Whatever world you create as an author, it is essential that you know it well. If it’s a novel, you are probably going to be living there for several months at least. If there are forests, what kinds of trees grow there? If there are streets, what shops or businesses line those streets? If there are houses, flats and apartments, how many rooms are there and how are they laid out?
I realised quite some time ago that when I have a dream that takes place inside a house, that house is always one of three or four houses that I remember from my childhood. The residents of those houses and the decor and the feel of the house will change depending on the dream but the layouts remain fixed. I frequently use them as mental shorthand when using houses in my fiction writing.  
In writing our collaborative novel, Clovenhoof, Heide and I discovered that my mental shorthand had creating a spatial impossibility, a continuity error. Two of the central characters have flats on the same floor with front doors facing one another and yet, in my initial imagining, it was possible to enter either flat, turn left and be looking out the front of the building. This was a minor problem but one that needed fixing. A few scribbled building plans later and we were sorted.
Continuity can be a big concern in fiction and impossible or elastic geography can play a part in this. There are many movies where geography and people’s interactions with it do not stand up to close scrutiny. A notable example is in the otherwise excellent film adaptation of Tolkien’s The Lord of the Rings: The Two Towers in which the elves turn up to help Aragorn and friends at the battle of Helm’s Deep, having taken no time at all to cover a distance that apparently took the story’s heroes weeks or months. The reason for this is, of course, narrative convenience but it really should be avoided wherever possible.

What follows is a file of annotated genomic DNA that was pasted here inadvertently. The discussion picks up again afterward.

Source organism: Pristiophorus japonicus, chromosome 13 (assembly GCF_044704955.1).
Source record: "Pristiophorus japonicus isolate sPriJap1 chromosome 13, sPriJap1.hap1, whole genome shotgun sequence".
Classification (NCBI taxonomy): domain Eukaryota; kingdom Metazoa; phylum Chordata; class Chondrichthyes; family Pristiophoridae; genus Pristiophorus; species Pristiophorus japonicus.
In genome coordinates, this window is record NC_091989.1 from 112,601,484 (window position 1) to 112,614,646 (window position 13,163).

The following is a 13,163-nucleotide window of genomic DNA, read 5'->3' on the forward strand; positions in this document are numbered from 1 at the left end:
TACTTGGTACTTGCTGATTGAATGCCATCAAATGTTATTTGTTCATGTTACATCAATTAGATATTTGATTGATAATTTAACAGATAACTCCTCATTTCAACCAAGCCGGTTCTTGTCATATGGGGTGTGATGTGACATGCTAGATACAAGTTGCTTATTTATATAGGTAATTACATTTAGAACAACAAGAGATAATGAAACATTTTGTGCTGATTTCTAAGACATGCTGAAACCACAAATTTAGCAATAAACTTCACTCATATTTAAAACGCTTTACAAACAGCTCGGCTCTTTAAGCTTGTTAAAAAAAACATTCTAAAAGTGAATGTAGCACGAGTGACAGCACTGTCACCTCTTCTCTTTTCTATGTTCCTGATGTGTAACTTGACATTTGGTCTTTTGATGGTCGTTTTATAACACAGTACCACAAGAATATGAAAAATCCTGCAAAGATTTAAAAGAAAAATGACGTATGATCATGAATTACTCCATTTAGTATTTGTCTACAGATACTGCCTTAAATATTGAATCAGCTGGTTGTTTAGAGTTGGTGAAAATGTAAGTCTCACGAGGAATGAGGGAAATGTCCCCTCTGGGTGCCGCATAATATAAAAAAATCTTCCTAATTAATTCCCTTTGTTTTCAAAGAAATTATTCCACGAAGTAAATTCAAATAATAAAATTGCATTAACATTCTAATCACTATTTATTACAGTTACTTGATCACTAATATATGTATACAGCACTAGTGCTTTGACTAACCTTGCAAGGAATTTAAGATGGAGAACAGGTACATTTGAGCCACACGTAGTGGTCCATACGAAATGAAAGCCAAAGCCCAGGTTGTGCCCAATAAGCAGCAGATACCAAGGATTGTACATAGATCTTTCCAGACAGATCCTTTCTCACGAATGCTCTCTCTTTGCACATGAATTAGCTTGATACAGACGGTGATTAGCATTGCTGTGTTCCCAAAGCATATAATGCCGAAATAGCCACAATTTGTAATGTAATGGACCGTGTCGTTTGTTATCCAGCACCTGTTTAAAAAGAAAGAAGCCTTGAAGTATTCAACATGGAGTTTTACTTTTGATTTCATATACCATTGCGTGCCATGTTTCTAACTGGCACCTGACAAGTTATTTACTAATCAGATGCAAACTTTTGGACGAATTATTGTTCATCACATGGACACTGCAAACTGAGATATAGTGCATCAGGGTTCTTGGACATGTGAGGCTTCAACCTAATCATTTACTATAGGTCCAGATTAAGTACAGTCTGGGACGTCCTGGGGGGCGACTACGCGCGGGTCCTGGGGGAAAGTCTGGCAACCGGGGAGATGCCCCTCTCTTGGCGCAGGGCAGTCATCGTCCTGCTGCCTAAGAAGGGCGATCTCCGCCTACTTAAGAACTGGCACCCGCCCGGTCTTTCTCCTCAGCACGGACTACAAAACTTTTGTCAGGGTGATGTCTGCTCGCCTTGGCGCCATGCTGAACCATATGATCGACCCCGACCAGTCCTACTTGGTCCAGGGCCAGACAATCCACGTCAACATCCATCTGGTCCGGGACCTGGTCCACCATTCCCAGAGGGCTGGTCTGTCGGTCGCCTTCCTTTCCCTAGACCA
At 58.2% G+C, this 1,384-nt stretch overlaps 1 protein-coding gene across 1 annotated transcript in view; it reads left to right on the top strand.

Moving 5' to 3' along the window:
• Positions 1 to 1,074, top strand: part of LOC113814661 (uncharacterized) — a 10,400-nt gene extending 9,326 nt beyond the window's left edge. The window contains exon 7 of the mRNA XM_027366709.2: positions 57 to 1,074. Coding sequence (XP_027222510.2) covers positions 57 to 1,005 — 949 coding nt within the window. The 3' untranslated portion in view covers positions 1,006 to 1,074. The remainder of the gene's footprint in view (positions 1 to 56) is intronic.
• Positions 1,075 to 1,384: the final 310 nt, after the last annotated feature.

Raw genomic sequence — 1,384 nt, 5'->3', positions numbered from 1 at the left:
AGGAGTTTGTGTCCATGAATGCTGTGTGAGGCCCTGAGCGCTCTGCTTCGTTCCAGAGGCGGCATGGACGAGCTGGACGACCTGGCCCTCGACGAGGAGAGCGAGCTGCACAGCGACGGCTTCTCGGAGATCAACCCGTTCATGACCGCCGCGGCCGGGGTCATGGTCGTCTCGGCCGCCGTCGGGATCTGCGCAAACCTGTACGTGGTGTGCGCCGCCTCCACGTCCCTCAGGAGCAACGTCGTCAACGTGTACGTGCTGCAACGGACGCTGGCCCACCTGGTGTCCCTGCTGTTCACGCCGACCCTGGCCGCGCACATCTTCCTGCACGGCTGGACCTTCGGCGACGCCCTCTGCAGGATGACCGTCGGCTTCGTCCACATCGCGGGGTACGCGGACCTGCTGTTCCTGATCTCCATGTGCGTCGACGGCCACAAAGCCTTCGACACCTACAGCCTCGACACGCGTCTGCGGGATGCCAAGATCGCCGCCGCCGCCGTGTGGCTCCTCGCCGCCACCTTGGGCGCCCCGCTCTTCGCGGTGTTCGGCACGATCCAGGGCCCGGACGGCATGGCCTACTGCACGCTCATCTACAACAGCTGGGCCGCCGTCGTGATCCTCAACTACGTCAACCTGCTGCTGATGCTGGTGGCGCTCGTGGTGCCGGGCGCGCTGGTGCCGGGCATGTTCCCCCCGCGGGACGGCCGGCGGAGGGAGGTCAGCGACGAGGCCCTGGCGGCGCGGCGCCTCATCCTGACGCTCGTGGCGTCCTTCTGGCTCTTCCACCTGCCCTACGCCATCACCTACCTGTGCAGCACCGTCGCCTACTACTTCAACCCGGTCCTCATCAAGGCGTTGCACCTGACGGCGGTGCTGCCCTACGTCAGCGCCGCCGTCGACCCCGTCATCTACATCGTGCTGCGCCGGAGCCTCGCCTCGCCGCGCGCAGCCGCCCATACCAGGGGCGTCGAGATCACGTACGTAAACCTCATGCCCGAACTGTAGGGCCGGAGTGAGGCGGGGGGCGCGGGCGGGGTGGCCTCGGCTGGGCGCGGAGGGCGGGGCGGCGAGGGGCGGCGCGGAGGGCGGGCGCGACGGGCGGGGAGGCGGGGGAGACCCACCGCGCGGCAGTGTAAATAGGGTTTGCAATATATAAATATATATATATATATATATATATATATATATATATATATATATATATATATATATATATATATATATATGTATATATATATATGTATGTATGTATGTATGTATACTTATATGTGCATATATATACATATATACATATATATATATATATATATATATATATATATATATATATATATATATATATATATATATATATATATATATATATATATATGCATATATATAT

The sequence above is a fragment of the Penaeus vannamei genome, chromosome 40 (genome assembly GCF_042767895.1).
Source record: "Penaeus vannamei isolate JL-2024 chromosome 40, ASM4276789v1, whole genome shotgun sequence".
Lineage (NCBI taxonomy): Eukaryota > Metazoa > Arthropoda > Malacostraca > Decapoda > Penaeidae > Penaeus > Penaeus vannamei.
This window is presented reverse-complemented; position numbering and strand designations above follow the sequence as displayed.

If your novel is set in this world or a world with similarities to this own, one way to avoid errors and maintain a single shared world with your collaborator is to use maps and reference images. A simple map will prevent the hero of your London-based novel running from Tower Bridge to Big Ben in under five minutes. A series of photographs of the high street where your novel is set will ensure the collaborators equally understand the feel of the locale. Even if your novel isn’t set in this town or on that stretch of rugged coastline, a reference image can help you understand what the fictional location would be like.
Image referencing can be extended to characters. Actors, celebrities, friends and even random strangers can be cast as characters from your story. Even though my personal writing style doesn’t lean towards much in the way of physical character description, it is handy to know what a character looks like or indeed does not look like.
And what if your novel’s setting has no parallels in this world? Well, then that may be the time to break out the pad and pencils. Draw. Sketch maps. Design alien trees and fantastic beasts. You don’t need to be a gifted artist. Your work only needs to be of sufficient quality to convey your ideas to your collaborator.
And you can’t complain that you don’t want the embarrassment of sharing your amateur doodles with another person. Collaboration is an intimate business anyway. You aren’t merely sharing words or pictures. Your collaborator is a travel companion and fellow explorer. To collaborate on a novel is to blaze a trail through a world of your mutual devising, paving the way for the reader-tourists who will hopefully follow in your wake. Sort of.